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  • Staying Positive?

    I received notice today that one of my federal applications which was selected, did not get chosen for further consideration. I personally hate pity-sob stories so please stop me if this sounds too much like that.

    That particular job was one of those that I really spent time targeting my resume and felt good about my chances. It was Department of the Army at Fort Hunter Ligget, and I have 5 yrs active duty Army Military Police experience plus college (finishing this December). I don't know what else I could have to improve my candidacy other than more enlisted years? Completed degree already?

    Meanwhile I have an upcoming interview in Nevada for a K9 position that I think would be great. BUT, my wife doesn't want to move the family out there. I'm supposed to call to cancel the interview but I'm dragging my feet because i think it's a good opportunity. Also, I have until December to get a job when my GI Bill income runs dry, then contingency plans like re-entering active duty kick in. So you can see my dilemma

    Damn that's pretty pity-filled, sorry. I've been heavily applying for 8 months and have 5 months to go. How do you combat the sh*tty negative feelings of not being selected or failing a psych etc, several times-over?

  • #2
    Originally posted by 31BZ6 View Post
    I received notice today that one of my federal applications which was selected, did not get chosen for further consideration. I personally hate pity-sob stories so please stop me if this sounds too much like that.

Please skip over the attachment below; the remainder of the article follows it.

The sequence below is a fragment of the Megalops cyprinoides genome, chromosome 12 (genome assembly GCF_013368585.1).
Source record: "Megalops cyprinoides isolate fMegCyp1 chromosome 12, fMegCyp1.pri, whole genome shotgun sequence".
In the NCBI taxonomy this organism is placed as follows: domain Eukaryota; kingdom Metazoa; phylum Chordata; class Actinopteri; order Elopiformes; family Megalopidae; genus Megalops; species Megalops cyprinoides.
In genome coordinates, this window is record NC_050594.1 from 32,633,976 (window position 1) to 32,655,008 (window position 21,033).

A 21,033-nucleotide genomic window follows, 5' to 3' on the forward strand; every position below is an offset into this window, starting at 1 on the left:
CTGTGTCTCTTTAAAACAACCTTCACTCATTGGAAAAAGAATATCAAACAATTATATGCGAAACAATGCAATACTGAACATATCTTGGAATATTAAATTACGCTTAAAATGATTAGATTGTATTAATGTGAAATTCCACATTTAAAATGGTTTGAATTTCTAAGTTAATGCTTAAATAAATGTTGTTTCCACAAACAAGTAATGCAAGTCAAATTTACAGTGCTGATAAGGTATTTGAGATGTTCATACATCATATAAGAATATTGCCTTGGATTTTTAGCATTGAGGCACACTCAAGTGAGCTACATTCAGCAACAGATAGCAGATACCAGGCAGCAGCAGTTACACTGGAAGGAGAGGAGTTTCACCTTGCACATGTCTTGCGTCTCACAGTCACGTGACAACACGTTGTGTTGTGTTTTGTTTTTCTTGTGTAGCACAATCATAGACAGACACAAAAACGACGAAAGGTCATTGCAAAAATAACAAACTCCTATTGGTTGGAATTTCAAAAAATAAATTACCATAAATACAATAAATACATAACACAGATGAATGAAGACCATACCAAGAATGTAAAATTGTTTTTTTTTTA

That particular job was one of those that I really spent time targeting my resume and felt good about my chances. It was Department of the Army at Fort Hunter Ligget, and I have 5 yrs active duty Army Military Police experience plus college (finishing this December). I don't know what else I could have to improve my candidacy other than more enlisted years? Completed degree already?

    Meanwhile I have an upcoming interview in Nevada for a K9 position that I think would be great. BUT, my wife doesn't want to move the family out there. I'm supposed to call to cancel the interview but I'm dragging my feet because i think it's a good opportunity. Also, I have until December to get a job when my GI Bill income runs dry, then contingency plans like re-entering active duty kick in. So you can see my dilemma

    Damn that's pretty pity-filled, sorry. I've been heavily applying for 8 months and have 5 months to go. How do you combat the sh*tty negative feelings of not being selected or failing a psych etc, several times-over?
    I feel your pain. It gets really tough sometimes that is for sure.

    It is hard moving a family around in pursuit of your LE dreams. I know because I am doing it myself. If I were you, I would sit down with my wife and work out a deal with her. Find out what it would take for her to be happy in Nevada and promise her a few years there to attain any goals she may have. That is the only way I am able to keep my wife on board while I chase an 1811 spot. She has to know that, while it may be hard now, her dreams are important too and you can both get where you want to go.